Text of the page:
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Allahabad High Court
Inda Kunwar vs Kashi Prasad And Anr. on 23 July, 1908
Equivalent citations: (1908) ILR 30 All 490
Author: J Stanley
Bench: J Stanley, Banerji


John Stanley, C.J.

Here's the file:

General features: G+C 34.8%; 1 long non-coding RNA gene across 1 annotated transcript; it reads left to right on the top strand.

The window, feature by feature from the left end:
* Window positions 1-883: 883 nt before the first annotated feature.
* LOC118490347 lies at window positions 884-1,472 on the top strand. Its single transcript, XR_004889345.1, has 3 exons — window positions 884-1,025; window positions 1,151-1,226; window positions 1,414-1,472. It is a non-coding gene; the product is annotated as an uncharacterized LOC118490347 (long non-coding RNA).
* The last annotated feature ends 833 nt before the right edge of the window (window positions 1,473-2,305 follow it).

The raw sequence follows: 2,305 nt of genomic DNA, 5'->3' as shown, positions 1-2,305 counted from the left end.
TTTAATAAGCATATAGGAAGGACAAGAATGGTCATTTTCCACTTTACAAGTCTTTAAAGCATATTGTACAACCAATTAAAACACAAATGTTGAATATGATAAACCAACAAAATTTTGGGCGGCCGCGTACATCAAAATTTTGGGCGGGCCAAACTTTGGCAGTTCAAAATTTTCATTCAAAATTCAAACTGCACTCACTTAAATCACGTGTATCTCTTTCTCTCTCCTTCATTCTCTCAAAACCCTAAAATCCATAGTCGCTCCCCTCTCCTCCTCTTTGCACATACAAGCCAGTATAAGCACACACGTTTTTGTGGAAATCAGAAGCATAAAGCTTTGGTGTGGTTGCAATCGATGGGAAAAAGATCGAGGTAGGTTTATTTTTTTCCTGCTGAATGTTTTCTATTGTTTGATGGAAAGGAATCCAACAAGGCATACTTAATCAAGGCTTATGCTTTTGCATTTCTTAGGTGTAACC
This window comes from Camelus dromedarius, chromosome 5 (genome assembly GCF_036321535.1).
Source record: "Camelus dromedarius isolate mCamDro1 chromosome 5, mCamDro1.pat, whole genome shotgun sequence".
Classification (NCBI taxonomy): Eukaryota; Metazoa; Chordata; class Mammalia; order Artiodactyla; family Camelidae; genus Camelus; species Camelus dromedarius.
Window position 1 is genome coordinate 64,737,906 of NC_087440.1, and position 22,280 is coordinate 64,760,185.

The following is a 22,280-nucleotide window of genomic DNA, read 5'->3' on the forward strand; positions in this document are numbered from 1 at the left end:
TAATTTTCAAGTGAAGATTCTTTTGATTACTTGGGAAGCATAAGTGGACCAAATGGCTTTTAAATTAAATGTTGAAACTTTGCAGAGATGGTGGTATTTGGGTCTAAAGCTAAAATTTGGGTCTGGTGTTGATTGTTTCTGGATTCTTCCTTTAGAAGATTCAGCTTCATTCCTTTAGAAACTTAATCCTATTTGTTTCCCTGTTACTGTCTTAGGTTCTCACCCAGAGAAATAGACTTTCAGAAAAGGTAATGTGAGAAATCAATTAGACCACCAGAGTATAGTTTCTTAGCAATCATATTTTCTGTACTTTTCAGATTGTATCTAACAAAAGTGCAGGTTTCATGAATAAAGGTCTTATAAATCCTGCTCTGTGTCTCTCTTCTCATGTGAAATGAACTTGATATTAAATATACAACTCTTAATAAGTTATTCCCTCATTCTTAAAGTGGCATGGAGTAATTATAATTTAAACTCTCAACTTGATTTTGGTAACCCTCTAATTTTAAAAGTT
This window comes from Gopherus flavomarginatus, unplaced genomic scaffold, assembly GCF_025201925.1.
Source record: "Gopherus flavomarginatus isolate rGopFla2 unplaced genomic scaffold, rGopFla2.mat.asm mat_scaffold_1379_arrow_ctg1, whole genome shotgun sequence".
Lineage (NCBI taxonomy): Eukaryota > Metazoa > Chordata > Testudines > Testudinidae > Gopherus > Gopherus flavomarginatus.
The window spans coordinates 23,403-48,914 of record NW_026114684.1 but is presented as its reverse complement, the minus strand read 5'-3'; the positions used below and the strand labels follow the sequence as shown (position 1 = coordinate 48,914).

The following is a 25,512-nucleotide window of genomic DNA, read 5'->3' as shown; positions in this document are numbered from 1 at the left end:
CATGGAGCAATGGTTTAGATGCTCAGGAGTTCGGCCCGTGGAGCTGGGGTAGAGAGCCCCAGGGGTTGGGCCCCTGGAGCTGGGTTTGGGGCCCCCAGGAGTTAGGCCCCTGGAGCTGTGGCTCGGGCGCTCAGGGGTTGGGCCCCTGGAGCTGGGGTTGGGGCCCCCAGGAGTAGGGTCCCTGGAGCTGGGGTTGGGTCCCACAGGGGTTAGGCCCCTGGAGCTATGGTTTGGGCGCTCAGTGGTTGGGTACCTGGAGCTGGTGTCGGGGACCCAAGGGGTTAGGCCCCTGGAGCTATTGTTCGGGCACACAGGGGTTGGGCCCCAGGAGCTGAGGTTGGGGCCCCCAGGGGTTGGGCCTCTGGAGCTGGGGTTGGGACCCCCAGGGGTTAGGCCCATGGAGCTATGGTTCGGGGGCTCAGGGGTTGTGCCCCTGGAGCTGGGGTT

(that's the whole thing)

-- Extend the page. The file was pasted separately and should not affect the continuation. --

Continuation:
1. This appeal arises out of a suit for possession of a share in the village of Kanai Shibnagar in the district of Bareilly and for mesne profits, The facts are these. One Newal Rai was the owner of this as well as other property. He died before the year 1872, leaving a widow Musammat Jaika and two daughters, namely, Musammat Bilaso and Musammat Hulaso. One Banarsi Das purchased the property in suit at a sale in execution of a decree obtained against Musammat Jaika. The defendants Kashi Prasad and Bssdeo Sahai are the brothers of Bandrsi Das, who is dead. Five kachwansis of the property is in the possession of the defendants 3 to 8, and as to this portion the plaintiff’s suit has been dismissed and we are not concerned with it in the present appeal. Musammat Jaika died on the 27th of November 1878, and after her death, her daughters Bilaso and Hulaso, sold of the property to Musammat Lachman and three others. A suit was brought by the vendor and vendees for possession of the village of Hafizpur, not the village in dispute, and the suit was decreed on the 18th of May 1881, and on appeal the decree for possession was affirmed by the High Court. Musamcnat Hulaso died in the year 1894 and her sister Musammat Bilaso died on the 15th of September 1895. Musammat Hulaso left a son Majnun Lal, and he on the 15th of Jane 1904 sold the village in dispute to the plaintiff Musammat Inda Kunwar. The present suit was instituted on the 11th of December 1905, so that it was brought within 12 years from the deaths of Musammat Hulaso and Musammat Bilaso.